Subject: Empowering the Nation through Entrepreneurship Education
The introduction of Entrepreneurship in the junior secondary curriculum has added another ingredient to the already sizzling recipe of the ETSIP programme.
As the programme is designed to contribute to the making of Namibia as a knowledge-based economy, the introduction of this practical subject has been carefully timed.
The collaborative effort by NIED, DECOSA, UNAM’s CES and UNIDO among others, has led to successful skills training in the teaching of Entrepreneurship as a school subject.
For a layman, Entrepreneurship may mean nothing than people trying to waste time. To help the laymen understand why it has been introduced, the following are some of the reasons for its introduction into the curriculum:
– Development of human capital by inculcating skills into the youth through life-long learning.
– Encouragement of the youth to move away from the ideology of employment-seeking to that of employment-creation.
– Instilling values that will help the future generation to exploit business opportunities that would help them to fend for themselves in life and thus doing away with the dependency syndrome in our society.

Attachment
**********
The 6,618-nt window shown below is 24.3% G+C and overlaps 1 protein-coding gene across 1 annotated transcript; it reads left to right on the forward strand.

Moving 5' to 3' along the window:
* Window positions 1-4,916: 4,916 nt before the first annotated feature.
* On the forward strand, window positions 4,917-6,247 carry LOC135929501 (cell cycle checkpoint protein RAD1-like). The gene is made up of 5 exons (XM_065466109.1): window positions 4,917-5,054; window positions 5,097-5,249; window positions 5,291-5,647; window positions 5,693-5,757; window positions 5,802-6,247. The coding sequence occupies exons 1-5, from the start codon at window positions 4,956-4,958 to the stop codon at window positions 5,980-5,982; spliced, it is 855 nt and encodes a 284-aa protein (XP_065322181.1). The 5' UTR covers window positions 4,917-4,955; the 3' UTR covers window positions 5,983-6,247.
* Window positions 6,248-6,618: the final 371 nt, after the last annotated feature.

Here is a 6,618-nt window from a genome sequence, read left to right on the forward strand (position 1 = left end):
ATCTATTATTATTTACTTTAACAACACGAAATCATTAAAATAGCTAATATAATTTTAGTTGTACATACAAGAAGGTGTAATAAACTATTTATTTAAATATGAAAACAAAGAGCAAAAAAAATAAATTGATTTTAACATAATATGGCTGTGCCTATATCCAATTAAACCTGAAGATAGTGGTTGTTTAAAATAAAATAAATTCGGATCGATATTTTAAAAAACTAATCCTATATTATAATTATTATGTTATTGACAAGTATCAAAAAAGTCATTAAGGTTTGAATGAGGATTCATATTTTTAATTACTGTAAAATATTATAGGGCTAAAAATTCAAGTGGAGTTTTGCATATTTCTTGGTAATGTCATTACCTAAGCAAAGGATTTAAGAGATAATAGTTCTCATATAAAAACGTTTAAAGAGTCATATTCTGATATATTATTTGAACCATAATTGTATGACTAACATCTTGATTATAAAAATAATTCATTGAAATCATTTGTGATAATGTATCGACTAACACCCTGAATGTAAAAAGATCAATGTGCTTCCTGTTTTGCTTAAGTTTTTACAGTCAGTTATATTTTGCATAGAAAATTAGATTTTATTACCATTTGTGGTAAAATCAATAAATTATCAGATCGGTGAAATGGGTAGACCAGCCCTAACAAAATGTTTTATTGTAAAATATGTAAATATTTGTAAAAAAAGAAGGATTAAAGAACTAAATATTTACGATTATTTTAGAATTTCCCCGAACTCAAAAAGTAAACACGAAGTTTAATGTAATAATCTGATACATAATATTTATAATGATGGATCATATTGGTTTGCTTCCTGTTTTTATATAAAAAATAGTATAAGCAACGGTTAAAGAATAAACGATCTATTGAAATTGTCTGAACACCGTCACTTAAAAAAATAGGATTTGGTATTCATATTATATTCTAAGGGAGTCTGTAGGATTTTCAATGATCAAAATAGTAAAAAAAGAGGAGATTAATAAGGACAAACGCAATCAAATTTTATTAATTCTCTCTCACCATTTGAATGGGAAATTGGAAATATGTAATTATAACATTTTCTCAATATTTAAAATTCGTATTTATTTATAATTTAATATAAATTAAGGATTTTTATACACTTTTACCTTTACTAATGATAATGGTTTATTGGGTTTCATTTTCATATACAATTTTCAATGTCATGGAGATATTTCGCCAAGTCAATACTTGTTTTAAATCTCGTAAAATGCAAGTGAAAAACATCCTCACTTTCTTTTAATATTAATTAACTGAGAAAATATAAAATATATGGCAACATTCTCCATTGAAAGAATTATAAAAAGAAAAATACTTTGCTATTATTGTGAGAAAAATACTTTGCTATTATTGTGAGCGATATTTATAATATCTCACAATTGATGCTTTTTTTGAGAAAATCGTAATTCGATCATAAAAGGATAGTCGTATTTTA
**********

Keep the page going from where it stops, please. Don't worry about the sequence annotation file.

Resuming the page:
– Encouraging a culture of creativeness and innovativeness among the young generation so that the oars that pedal our country’s social and economic development processes can be strengthened.
– Removing the negative beliefs associated with running businesses and treating such myths of a stereotypical nature, from the mindsets of our youth.
– Making young people believe and understand that if an opportunity does not exist ,it can be created
A passing glance at the above reasons justify the introduction of Entrepreneurship into our curriculum.
As a developing nation, we are in a lucky position to have introduced Entrepreneurship because it is what is needed to answer the question of competition against economic giants in the world.
In an attempt to ensure the smooth introduction of the subject, teachers in all regions received training.
During that training, teachers were exposed to various aspects regarding the subject, inter alia: teaching methodologies, content, assessment as well as the new role of all stakeholders in the introduction of the new subject.
As a Trainer of Trainers, it was quite exciting to learn about a new dimension regarding the business world. I suppose all those teachers who attended the training are finding it quite exciting to teach the subject.
It is now up to the regions to provide remedial support to these teachers in the form of refresher workshops to ensure continuity.
Remember the adage: “If you want to feed a person with fish for the rest of their life, teach them how to fish.”
That is what Entrepreneurship is striving to achieve.
Alex Kamwi Gwala
Trainer of Trainers